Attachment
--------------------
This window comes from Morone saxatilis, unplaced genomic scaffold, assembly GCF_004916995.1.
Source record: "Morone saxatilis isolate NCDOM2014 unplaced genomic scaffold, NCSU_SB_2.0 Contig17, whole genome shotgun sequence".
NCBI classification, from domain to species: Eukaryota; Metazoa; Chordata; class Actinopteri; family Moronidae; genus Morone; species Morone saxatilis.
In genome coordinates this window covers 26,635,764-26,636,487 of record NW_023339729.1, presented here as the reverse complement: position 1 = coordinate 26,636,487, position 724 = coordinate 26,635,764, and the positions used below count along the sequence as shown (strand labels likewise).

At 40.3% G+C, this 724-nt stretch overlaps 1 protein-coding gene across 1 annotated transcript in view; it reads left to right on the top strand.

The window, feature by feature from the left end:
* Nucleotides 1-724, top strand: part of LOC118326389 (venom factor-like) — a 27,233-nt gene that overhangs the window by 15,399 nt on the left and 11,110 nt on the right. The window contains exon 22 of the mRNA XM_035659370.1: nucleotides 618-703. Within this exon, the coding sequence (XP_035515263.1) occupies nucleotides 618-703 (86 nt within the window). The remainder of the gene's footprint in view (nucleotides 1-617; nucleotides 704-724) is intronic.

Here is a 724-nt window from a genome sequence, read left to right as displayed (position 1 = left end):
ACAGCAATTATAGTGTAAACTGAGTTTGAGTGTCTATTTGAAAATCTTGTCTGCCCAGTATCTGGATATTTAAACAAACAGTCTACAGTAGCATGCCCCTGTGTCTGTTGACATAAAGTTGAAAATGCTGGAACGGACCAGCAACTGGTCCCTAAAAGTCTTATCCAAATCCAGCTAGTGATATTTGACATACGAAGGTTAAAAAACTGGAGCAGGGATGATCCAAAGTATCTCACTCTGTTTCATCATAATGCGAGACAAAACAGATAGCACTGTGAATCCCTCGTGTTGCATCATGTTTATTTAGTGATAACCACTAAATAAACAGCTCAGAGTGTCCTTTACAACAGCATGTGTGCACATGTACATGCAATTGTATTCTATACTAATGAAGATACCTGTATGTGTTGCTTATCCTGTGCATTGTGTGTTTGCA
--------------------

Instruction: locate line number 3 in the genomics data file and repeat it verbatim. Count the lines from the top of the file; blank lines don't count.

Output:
NCBI classification, from domain to species: Eukaryota; Metazoa; Chordata; class Actinopteri; family Moronidae; genus Morone; species Morone saxatilis.